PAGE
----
5 Financial Tips for Raising a Pet

Raising a pet requires a lot of financial responsibility. You need to make sure that you can meet your pet’s every need and, depending on the pet, that can cost a lot of money.

According to a breakdown of the annual costs of raising a pet, dogs came out on top ranging from $737 (small dogs) to $1,040 (large dogs).

That’s without even getting into emergency medical procedures and congenital health problems associated with certain breeds. Even your rabbits, fish, birds and guinea pigs come with their own costs that can add up over time.

If you’re going to bring a pet into your home, you need to make sure you can afford to care for it. These financial tips from pet experts can help.

1. Build a budget and consider all potential costs

“People need to consider that a pet is a long-term commitment — not unlike children,” says Maria Fotopoulos, founder of Animal Lives Matter.

And, just like raising a child, a pet has lots of little needs you need to factor into your budget. Among the many things you need to budget for, Fotopoulos provides just a small sampling including:

  • Food.
  • Treats.
  • Flea medication.
  • Cat litter.
  • Spay/neuter.
  • Vaccinations.

A longer list of pet care costs can be found in this breakdown put together by the ASPCA.

“When considering bringing a pet or pets into a household, one needs to consider all potential costs,” says Fotopoulos. It rings true and, in some cases, you might even need to prepare to pay for any known medical conditions in your pet’s history.

However, knowing upfront what the cost will be can go a long way toward determining if you can afford to raise a pet. Don’t forget that, on top of the pet costs, you’ll also need to handle your everyday budget. Our Home Budget Calculator is just one of the many free tools that can help you add it all up.

2. Understand the cost of equipment

You might be thinking to yourself that something smaller like a bunny or a ferret might not break your bank. Indeed, the food and the recurring medical costs can be rather low compared to those of a dog or cat. However, other pets like reptiles and fish require equipment and power costs that can throw you for a loop.

“People often think reptiles are ‘easy’ pets but forget to budget for correct equipment,” says artist and pet owner Tina Mammoser. “Correct set-ups can be a high initial cost — with vivariums, UV lighting, heat lighting, humidity control, etc.”

If you’re planning on a pet that requires a lot of equipment, you need to know the costs. Whether your pet has fur, scales or gills, they all have specific needs that must be met.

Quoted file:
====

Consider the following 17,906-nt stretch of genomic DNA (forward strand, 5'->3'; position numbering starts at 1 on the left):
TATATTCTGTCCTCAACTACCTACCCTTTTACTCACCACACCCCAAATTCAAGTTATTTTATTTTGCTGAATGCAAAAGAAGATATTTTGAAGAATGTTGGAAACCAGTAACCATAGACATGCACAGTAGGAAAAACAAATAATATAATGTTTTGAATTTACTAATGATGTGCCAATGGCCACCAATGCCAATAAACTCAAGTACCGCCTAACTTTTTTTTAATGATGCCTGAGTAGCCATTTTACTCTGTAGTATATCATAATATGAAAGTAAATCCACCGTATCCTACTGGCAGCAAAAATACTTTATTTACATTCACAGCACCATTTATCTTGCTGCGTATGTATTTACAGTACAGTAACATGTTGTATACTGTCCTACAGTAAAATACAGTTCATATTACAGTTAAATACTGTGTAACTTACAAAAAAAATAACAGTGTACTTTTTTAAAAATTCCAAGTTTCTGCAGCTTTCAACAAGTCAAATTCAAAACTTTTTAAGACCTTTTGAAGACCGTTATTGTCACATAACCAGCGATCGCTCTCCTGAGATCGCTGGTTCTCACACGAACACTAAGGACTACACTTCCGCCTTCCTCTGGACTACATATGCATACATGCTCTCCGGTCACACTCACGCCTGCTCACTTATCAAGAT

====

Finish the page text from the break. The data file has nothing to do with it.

3. Look to your local animal shelter

“Many local animal shelters offer low-cost spay/neuter and low cost vaccination resources,” says Bryn Nowell of A Dog Walks Into A Bar. “They are popular, so make sure you make an appointment in advance.”

Some shelters are so eager to put an end to overpopulation that they will offer discounted spay/neuter services. Others will provide voucher programs for vaccinations. There are even some shelters that will help offset the high cost of pet food.

“Some shelters even have food pantries for pet owners experiencing a financial hardship,” says Nowell.

The Humane Society has also put together a comprehensive listing of national and state resources for pet owners in need. You can also check them out for more financial tips.

4. Consider the cost of pet insurance

“The best advice that I ever received was from a vet who encouraged me to buy pet insurance that was offered through the shelter,” says pet owner and lifestyle blogger Stephanie Bell.

Pet insurance is a cost many people would like to avoid. However, it can also be a valuable financial safety net when disaster strikes.

“You can’t foresee every possible situation ­ consider pet insurance,” says Mandy Snell, pet lover and business coach. “I rescued a new puppy last fall, and my vet provided us with a 30-day free trial for pet insurance. Two weeks later, I found my lethargic puppy breathing heavily, not wanting to eat or move.”

Snell goes on to say: “He ate something that wasn’t food, which caused a chain reaction resulting in a week in a veterinary hospital and emergency surgery. The bill amounted to over 4 months’ worth of my take home pay. Had it not been for insurance, I would’ve had to return him to the rescue.”

On top of all that, there are plenty of benefits to pet insurance including coverage for older pets. There also aren’t any out-of-network issues you commonly encounter with human health insurance.

5. Be willing to exercise with your pet

Since it is often a pet’s health that can be the biggest expenditure, you could also try providing them with some exercise. This financial tip can help with their joints and can prevent weight issues down the road.

“Dogs are naturally active by nature,” says New York attorney and pet owner Leslie H. Tayne, Esq. “by not exercising them your dog can take on behavioral problems and possible health problems. So, get active with your pet! It can help them avoid health problems while also helping you to prevent pet care costs.”

By keeping your pet active, you help their health which, in turn, can help minimize any healthcare costs relating to pet obesity and mobility.

Remember these financial tips for raising a pet and think long and hard before bringing one into your life. Pets can help improve our lives in so many ways, but you must make certain you can afford to take care of one. Whether it’s one of the old mainstays like a dog or cat, or something a little less conventional (lizards), each and every pet deserves your care and attention. Make sure you can afford to raise a pet before you get one.

Source: https://www.bankrate.com/lifestyle/financial-tips-for-raising-a-pet/